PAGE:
Jennifer
The author is part aboriginal Australian, and her cultural frame greatly enhances the telling of this amazing true story of her mother's escape from what was little more than a concentration camp for mixed-race children. In 1931, seventeen-year-old Molly and her two younger cousins set out for "home." They could neither count, nor read, nor speak much English, and they truly had nothing more than the clothes on their backs. Using Molly's tracking skills, they walked for months, for hundreds of m...more
Tina
The premise of the book is good; but the actuality the book was poorly written, at times grammar incorrect, and thus very disappointing. Their very Lil insight from the girl perspective and the 1st fifty pages were disorganized telling of European colonization. The 1st half of book jumped around all over the place with little to no transition btw completely new subjects. Quick read but was hard to read quickly.
Ebony
Very disappointed in this book.... The struggle of the girls was sad, and that was the only chapter I enjoyed.. "The escape"! So glad that's over.... :)
Nancy
This is a story about love of family, determination and courage, as three Aboriginal girls in Western Australia escape from a government supported facility in the 1930s to return to their families in the bush.
It is interesting how the girls seem to encounter kindness everywhere but in the settlement. The stewards on the boat show them the fish in the ocean and the stars in the sky. The farmers and/or their wives feed them and give them clothing and seem to only report them out of concern for th...more
Amy
Okay the whole history and premise of this book is very intriguing. It should get a 5 for that! I am usually one who doesn't like flowery, fluffy prose. I don't need pages and pages of detail to enjoy a story. This book is quick, to the point and almost too short. It is almost written as a direct translation of a related oral story. There is no embellishment. At times I found it a bit rushed. It took 3 girls 9 weeks to travel 1200 + miles alone. The girls were ages 8-14. Nine weeks! I've read no...more
Mike Steven
An absolutely remarkable story, told in a really bland way. As a story, it deserves to be written by someone with a real talent for writing.

I'm not criticising Doris Pilkington for telling her mother's story - it's a great thing that she did - but she needed more support in turning a fantastic story into a narrative worthy of the adventure. The focus of the story should be the escape and amazing journey home, but inexplicably the first eighty pages (out of the one hundred and thirty page total)...more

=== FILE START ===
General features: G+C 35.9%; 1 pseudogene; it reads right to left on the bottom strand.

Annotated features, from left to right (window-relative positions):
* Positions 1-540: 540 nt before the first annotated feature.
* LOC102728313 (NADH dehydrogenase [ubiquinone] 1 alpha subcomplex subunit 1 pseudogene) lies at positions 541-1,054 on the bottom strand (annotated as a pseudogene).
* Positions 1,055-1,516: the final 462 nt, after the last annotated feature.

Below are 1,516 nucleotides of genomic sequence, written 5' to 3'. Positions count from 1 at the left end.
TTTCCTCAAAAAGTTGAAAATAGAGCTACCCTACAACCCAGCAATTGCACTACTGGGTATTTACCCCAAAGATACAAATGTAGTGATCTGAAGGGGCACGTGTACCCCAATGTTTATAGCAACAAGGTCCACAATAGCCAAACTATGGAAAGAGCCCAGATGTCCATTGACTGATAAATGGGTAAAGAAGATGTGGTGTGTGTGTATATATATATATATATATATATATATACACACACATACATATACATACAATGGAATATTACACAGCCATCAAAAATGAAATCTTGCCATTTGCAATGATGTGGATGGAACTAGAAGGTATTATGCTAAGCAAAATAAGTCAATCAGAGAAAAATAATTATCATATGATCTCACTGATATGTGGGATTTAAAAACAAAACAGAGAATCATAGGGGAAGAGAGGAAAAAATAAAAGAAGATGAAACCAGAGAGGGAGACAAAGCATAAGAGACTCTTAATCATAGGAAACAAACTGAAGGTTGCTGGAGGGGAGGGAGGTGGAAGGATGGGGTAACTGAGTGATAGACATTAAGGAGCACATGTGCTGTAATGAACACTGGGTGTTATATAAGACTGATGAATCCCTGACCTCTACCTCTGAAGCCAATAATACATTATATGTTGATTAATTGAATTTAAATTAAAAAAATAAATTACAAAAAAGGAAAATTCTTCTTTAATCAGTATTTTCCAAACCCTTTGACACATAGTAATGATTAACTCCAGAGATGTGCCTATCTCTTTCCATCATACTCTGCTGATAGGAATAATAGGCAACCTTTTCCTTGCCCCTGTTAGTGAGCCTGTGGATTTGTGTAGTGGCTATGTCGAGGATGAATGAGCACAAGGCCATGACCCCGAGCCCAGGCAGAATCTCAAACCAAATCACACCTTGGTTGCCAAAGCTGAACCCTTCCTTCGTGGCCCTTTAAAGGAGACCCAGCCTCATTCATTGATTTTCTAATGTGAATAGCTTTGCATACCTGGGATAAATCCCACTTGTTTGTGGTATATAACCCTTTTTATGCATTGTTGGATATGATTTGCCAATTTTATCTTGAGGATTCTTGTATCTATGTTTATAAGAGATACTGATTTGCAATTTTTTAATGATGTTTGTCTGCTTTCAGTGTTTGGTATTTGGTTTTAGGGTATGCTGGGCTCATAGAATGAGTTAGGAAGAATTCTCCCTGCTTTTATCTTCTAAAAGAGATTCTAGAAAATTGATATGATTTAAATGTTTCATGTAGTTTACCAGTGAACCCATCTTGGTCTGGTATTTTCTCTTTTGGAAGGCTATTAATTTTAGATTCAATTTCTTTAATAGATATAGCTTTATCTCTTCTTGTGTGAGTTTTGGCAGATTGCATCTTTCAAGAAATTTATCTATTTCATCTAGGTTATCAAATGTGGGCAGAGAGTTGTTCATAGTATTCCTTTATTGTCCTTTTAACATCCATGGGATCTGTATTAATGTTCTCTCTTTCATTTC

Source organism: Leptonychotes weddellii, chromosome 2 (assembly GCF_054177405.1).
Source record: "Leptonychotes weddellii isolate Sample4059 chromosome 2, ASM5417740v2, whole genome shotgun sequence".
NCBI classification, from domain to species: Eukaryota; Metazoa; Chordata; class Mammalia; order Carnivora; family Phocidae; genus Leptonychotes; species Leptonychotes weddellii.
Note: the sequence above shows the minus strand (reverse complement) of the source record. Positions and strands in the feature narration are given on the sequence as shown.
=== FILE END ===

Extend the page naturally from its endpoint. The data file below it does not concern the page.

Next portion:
Heidi
All in all, I think this book is a story that needed telling - for historical purposes/ethical reasoning’s. The author is in fact the daughter of one of the characters. Doris Pilkington shares facts and evidence of this event throughout the book and it just brings to light how much modes of thinking have changed (as well as how much they have not) in the past 80 years.

But... it's not so much of a story as a recounting. I mean, yes, it's bad enough to be kidnapped at age 12 and legally "incarcera...more
4julia
Julia Fusco
4/8/09
English book review#3
A Rabbit and a Review of Rabbit Proof Fence


Rabbit Proof Fence is a true story about a great adventure and an escape. The real story is about three girls who are half-castes in Australia. They are sent to a boarding school. All three girls run away trying to get back to their home. But, the story itself was neither adventurous nor great. Rabbit Proof Fence was disappointing and uninspiring to the true adventure, which probably was so mesmerizing and scary. T...more
Nihan
İstilacı beyazların Aborijin kabilelerinin yaşadığı yerleri ele geçirmeye başlaması, beyazların
konuştuğu dilden anlamayan halkın, kendilerine sorulan,"Burada yaşayıp bölgenize yeni bir İngiliz
adı vermek istiyoruz. Buna müsaadeniz var mı? sorusuna çaresiz bir şekilde, düşman olarak algılanmamak için